Abdel Razzaq Takriti
Monsoon Revolution: Republicans, Sultans, and Empires in Oman 1965-1976, Oxford University Press: Oxford, 2013; 340 pp.: 9780199674435, 65 [pounds sterling] (hbk)
The recent explosion of mass protest movements in the Middle East has reminded the Western public that the Arab world harbours its own political projects. Abdel Razzak Takriti's book documents an earlier upsurge of revolutionary activity in this region, a historical episode that was sparingly reported in the West at the time, and that has been fictionalised since as a terrorist backdrop to SAS heroics.
The guerrilla struggle in Dhufar, a mountainous, remote region in the south-west of Oman on the Arabian peninsula, followed the defeat of British colonial control in North Yemen in 1962, and then in South Yemen, where an armed campaign forced Britain to pull out in November 1967. In Oman, British control fronted by the Sultan was largely confined to a few coastal enclaves, and the country's interior was under the control of the Imam, the paramount force astride a tribal system that exacted a surplus mainly through slavery and sharecropping. The first detailed research of the revolution that began sweeping through the Gulf states region from the early 1960s was carried out by Fawwaz Trabulsi and Fred Halliday. Out of this, Halliday published Arabia Without the Sultans in 1974, a book that stands apart from much of the subsequent literature in English by virtue of its sympathetic portrayal of the guerrilla movements. For an understanding of the contemporary Arabian peninsula, Takriti's analysis will now become the key reference. His analysis of the connections between the internal dynamics of the Dhufari revolution and the ideological and political cross-currents that defined anti-imperialist politics in the Arab world sets an example for how to examine political movements.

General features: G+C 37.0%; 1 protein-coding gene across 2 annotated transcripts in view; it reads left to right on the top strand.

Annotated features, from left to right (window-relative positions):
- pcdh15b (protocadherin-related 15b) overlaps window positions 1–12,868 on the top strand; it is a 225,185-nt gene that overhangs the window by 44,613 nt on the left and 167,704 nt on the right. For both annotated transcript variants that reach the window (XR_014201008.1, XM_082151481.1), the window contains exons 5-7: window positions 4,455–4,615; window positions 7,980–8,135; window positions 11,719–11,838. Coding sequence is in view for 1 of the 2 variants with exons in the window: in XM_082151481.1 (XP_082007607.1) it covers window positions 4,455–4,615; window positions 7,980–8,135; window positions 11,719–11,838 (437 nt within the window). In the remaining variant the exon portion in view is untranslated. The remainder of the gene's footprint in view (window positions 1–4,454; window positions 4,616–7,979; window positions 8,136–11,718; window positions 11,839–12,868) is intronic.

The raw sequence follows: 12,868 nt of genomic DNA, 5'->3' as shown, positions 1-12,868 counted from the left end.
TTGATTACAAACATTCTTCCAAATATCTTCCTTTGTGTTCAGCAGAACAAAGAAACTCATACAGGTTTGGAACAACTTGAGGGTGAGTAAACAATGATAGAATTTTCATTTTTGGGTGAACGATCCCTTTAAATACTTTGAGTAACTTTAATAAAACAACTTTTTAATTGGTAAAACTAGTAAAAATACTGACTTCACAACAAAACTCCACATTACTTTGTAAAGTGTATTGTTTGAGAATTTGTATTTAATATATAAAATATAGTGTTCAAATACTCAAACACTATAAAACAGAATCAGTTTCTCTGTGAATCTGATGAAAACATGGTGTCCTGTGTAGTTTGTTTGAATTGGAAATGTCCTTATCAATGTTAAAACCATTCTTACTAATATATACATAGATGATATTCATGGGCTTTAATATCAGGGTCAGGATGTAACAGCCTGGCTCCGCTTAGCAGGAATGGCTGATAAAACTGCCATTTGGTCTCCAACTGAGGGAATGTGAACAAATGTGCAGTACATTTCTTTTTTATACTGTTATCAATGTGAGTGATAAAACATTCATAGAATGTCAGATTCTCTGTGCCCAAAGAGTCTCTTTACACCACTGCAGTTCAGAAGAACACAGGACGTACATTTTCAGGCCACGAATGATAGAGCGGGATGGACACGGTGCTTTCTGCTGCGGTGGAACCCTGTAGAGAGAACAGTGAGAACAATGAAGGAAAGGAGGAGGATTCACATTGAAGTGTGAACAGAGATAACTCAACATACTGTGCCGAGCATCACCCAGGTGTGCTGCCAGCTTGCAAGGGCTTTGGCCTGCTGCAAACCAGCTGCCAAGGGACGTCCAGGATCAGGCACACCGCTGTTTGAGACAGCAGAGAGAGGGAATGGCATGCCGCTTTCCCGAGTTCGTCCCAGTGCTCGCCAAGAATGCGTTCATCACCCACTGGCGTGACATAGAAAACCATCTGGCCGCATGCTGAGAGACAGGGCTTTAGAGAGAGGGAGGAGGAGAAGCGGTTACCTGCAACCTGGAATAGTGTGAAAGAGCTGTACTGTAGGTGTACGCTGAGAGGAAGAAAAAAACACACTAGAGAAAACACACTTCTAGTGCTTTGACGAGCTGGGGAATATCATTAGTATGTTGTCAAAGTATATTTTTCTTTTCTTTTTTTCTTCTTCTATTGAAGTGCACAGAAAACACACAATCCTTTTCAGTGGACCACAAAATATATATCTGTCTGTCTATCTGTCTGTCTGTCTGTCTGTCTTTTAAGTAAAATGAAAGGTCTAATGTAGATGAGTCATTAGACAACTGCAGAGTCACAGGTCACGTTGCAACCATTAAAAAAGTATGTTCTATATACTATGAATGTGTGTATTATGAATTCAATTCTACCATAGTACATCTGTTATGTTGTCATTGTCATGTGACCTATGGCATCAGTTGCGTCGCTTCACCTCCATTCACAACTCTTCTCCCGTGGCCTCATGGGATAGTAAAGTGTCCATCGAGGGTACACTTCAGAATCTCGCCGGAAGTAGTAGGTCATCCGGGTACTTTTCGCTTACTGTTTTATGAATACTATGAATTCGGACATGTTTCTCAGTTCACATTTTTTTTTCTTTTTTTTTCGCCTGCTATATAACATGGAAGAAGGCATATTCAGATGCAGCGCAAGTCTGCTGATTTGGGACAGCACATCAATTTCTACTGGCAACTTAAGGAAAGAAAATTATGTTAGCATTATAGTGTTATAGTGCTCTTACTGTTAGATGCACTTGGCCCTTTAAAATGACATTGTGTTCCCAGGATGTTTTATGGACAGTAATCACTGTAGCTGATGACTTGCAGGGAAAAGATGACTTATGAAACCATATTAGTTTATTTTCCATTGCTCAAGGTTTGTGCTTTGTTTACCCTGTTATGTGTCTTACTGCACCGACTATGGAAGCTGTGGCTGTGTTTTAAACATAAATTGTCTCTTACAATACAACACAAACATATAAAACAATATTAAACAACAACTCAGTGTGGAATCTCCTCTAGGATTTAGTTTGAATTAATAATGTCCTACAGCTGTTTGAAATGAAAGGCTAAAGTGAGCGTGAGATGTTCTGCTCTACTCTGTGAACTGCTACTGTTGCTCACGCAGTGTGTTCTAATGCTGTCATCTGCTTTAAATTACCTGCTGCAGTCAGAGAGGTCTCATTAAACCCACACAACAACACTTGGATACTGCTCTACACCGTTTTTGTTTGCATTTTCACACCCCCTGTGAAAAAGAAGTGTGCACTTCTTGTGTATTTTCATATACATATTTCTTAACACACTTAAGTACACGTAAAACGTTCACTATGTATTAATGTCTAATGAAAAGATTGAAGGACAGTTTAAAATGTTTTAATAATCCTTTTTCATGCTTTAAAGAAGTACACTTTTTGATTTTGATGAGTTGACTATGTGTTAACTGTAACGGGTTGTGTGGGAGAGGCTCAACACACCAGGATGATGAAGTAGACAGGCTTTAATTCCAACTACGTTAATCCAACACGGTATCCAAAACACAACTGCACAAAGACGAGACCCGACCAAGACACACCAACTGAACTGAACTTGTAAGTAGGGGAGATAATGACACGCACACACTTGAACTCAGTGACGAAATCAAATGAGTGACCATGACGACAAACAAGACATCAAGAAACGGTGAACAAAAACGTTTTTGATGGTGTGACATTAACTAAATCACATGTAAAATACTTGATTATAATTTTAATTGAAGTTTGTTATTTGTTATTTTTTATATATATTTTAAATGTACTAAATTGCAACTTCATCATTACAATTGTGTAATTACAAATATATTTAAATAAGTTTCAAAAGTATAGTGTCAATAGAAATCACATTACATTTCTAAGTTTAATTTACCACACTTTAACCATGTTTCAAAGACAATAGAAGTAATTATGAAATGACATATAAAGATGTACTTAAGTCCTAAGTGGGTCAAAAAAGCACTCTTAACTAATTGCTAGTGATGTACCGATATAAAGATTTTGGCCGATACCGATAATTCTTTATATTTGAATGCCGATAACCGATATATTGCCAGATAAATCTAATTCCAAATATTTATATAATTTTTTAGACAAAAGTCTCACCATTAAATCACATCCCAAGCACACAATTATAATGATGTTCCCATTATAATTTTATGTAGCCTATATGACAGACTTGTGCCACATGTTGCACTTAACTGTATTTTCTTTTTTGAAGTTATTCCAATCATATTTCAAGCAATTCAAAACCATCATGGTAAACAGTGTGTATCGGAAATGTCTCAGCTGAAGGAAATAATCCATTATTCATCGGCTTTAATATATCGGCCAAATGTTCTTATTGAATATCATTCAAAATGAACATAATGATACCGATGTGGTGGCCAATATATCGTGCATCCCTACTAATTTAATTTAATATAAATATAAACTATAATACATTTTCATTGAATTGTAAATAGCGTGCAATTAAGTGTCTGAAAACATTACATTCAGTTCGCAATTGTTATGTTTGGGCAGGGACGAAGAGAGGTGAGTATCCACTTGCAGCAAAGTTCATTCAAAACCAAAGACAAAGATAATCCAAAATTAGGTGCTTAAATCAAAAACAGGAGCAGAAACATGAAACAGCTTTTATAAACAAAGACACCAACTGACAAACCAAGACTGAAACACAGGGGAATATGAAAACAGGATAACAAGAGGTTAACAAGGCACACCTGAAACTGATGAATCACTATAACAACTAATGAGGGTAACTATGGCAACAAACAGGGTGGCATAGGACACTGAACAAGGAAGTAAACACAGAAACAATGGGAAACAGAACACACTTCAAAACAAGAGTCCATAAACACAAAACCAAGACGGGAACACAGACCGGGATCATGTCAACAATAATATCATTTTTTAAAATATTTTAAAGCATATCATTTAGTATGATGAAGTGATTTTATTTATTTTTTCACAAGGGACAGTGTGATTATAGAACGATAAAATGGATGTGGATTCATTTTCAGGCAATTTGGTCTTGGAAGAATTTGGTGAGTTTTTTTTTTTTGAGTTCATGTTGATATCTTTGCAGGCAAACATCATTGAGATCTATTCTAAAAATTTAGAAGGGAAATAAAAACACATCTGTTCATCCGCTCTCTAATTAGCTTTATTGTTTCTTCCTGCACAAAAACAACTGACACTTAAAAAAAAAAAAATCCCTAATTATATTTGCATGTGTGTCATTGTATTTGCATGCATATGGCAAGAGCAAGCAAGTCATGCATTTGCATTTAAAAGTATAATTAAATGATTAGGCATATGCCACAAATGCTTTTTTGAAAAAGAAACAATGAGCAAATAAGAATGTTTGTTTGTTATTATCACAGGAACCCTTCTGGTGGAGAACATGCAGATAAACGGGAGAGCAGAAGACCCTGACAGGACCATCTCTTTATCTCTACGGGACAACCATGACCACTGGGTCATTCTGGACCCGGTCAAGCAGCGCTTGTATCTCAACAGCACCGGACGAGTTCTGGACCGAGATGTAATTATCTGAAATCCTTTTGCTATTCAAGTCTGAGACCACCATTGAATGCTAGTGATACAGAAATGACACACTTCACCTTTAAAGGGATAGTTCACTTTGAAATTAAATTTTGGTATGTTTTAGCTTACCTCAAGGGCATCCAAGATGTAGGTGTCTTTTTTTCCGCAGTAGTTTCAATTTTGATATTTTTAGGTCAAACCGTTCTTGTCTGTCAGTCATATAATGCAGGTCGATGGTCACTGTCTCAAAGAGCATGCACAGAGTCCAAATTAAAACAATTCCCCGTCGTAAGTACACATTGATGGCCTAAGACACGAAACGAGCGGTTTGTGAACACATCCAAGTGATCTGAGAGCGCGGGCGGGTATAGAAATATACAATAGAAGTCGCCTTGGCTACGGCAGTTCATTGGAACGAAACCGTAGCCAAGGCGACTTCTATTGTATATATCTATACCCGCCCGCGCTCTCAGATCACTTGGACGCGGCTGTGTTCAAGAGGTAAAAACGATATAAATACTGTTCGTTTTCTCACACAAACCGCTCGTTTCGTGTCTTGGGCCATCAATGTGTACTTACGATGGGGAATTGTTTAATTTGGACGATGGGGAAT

British officials, having overseen an ignominious retreat from Aden, knew that the Omani state had to demonstrate some economic development if it was to survive. The Sultan, Said bin Taimur, accustomed to the indulgence of his imperial masters, stonewalled development plans. Even as his coffers were swelling with the revenue from the oil concession to Shell, he clung to the conservative imperial vision that feared social change corroding the traditional bonds. In 1970, British officials engineered a palace coup, replacing him with his son, a similarly inept but more pliable character.